Search icon


19th Jul 2018

A love letter to Russia 2018, the greatest World Cup none of us saw coming

One of the greatest - if not *the* greatest - World Cups there ever was. For all the right reasons.

Simon Lloyd

This wasn’t in the script, was it?

Look at us. Just look. Practically falling over ourselves to say nice things about the Russian World Cup.

This, they said, was one to avoid.

The racism, the homophobia, the organised squads of full-time hooligans ready to swoop in on every host city, hell-bent on caving in the skulls of anyone who looked, sounded or acted vaguely foreign (or perhaps just English).

And then, all this aside, there was the Putin factor: Big, Bad Vlad with another opportunity to use a major global sporting event as a vehicle to show how powerful and not-to-be-fucked-with he and his country are.

Stay the hell away. Boycott it. And for heaven’s sake, don’t bother with the official sticker collection. This isn’t one we’ll look back on with fond memories….

As it turns out, they were wrong.

The racists and the homophobes stayed away, or at least didn’t raise their heads. The hooligans decided an afternoon of pummeling foreigners to within an inch of their lives with pavement cafe furniture probably wasn’t worth the potential punishment of seeing out the rest of their days in a  Siberian prison camp. Even Mr Putin didn’t seem that important for a change.

Of all the things that don’t really matter in life, football matters the most. Many of us love it so for that very reason. It’s a welcome distraction from the truly shit things going on on this planet of ours on a daily basis. And for five blissful weeks, Russia 2018 was precisely that.

Obviously, there were genuinely incredible footballing moments for us all to marvel over. The back spin on Benjamin Pavard‘s sweetly struck screamer against Argentina. Belgium rounding off a breathless 45 minutes against Japan with a perfectly orchestrated counter -attack. Cristiano Ronaldo almost singlehandedly dragging Portugal to a point in their opener against Spain.

This, however, isn’t to say the quality of football was always of the highest standard; it very clearly wasn’t. But of course, nobody really minds.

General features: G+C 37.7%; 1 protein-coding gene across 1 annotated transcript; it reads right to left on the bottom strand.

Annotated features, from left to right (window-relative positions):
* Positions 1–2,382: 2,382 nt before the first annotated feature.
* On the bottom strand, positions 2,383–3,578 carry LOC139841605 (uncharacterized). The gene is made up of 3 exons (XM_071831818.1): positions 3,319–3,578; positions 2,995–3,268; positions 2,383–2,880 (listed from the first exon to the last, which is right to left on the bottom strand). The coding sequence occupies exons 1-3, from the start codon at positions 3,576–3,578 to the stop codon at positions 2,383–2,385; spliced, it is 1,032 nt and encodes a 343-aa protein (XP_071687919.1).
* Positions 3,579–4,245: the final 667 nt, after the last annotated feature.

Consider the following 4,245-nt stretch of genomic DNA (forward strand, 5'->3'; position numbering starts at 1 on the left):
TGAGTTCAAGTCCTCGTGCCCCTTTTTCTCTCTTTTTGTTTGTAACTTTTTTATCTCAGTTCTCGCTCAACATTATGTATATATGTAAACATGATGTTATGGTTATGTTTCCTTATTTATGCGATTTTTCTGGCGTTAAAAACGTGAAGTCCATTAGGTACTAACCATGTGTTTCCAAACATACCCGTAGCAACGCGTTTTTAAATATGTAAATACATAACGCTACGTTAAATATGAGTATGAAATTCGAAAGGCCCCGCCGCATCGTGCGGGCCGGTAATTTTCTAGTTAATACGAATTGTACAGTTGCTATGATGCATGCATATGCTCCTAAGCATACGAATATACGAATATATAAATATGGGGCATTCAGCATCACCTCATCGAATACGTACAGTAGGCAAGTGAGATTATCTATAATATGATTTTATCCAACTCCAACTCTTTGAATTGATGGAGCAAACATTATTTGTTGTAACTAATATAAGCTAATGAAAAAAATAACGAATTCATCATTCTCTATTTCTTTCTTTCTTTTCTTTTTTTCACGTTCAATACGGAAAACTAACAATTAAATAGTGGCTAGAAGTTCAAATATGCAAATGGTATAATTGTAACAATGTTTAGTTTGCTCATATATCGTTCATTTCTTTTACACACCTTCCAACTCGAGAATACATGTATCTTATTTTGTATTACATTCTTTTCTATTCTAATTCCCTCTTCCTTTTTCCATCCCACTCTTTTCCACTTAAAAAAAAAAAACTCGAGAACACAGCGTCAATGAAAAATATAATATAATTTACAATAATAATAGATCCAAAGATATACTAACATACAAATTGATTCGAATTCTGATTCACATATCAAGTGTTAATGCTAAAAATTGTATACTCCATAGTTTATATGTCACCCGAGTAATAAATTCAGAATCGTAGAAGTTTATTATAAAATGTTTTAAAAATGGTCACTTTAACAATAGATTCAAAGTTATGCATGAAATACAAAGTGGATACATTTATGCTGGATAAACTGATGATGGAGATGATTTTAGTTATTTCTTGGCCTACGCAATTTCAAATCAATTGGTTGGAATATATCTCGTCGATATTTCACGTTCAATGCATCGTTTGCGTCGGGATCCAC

A World Cup of perfect football isn’t a perfect World Cup. As much as we crave the moments of beauty and brilliance from the world’s best, we get just as much satisfaction from seeing  the moments of sheer incompetence, or a team (so long as it’s not our own) getting absolutely annihilated on the biggest of stages. It’s all part of the drama, part of the fun.

For this reason, we enjoyed the way Saudi Arabia capitulated in the opener against Russia, we mocked Panama’s Mortal Kombat-esque interpretation of how to defend set-pieces and we laughed at that Iranian bloke’s tragic attempts at a flip throw.

Amongst the blend of quality and chaos, Russia 2018 was also rich in narrative. There was the distinctly un-German performance of Germany, dumped out at the group stages four years after being crowned world champions in Brazil, which dominated the early headlines.

There was the way in which England fans jokingly suggested football was finally coming home, only to genuinely believe that it might actually be the case as Gareth Southgate’s men progressed to the last four. And then, there was the sense that Kylian Mbappe‘s dismantling of Lionel Messi’s Argentina in the last 16 was a real changing of the guard moment.

There was other stuff, too. We grew fond of Ally McCoist’s mid-commentary guide to the history of Yekaterinburg or Kaliningrad; of Senegalese fans tidying up after themselves before leaving stadiums.

And with all of this, by the time Hugo Lloris lifted the trophy at the end of that bizarre, rain-lashed presentation, we’d arrived at the general consensus that Russia 2018 was one of the best – if not the best – World Cups there ever was.

When the inevitable post-tournament giddiness subsides, many of us will reassess and perhaps go back to saying that Italia ’90, or Mexico ’86 was better. In truth, it doesn’t really matter all that much. What does matter is that during those five weeks in Russia, football, for all the pre-tournament worries that it might not be, was the main story.